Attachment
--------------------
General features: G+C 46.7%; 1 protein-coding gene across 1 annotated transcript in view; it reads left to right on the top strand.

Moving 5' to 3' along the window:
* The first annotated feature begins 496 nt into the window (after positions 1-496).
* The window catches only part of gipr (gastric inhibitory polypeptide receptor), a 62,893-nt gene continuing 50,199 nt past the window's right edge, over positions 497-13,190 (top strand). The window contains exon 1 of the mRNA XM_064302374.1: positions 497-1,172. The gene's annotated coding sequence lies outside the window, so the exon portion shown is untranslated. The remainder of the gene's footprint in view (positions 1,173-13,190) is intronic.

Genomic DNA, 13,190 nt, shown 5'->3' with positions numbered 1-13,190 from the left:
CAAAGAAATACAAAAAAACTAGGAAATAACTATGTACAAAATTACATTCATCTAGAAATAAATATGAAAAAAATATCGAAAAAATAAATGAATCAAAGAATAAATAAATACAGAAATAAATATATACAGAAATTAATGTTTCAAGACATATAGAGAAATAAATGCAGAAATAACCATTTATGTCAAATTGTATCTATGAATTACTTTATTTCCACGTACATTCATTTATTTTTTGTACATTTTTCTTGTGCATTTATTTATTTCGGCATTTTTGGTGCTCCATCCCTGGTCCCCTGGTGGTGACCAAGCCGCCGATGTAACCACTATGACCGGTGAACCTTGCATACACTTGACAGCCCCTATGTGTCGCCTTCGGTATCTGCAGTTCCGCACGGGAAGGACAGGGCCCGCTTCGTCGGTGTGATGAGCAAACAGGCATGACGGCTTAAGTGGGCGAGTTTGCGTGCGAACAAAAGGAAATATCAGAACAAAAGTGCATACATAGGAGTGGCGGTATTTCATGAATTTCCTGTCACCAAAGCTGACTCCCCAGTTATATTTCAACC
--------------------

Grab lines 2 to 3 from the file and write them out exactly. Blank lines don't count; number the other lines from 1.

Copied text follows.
Moving 5' to 3' along the window:
* The first annotated feature begins 496 nt into the window (after positions 1-496).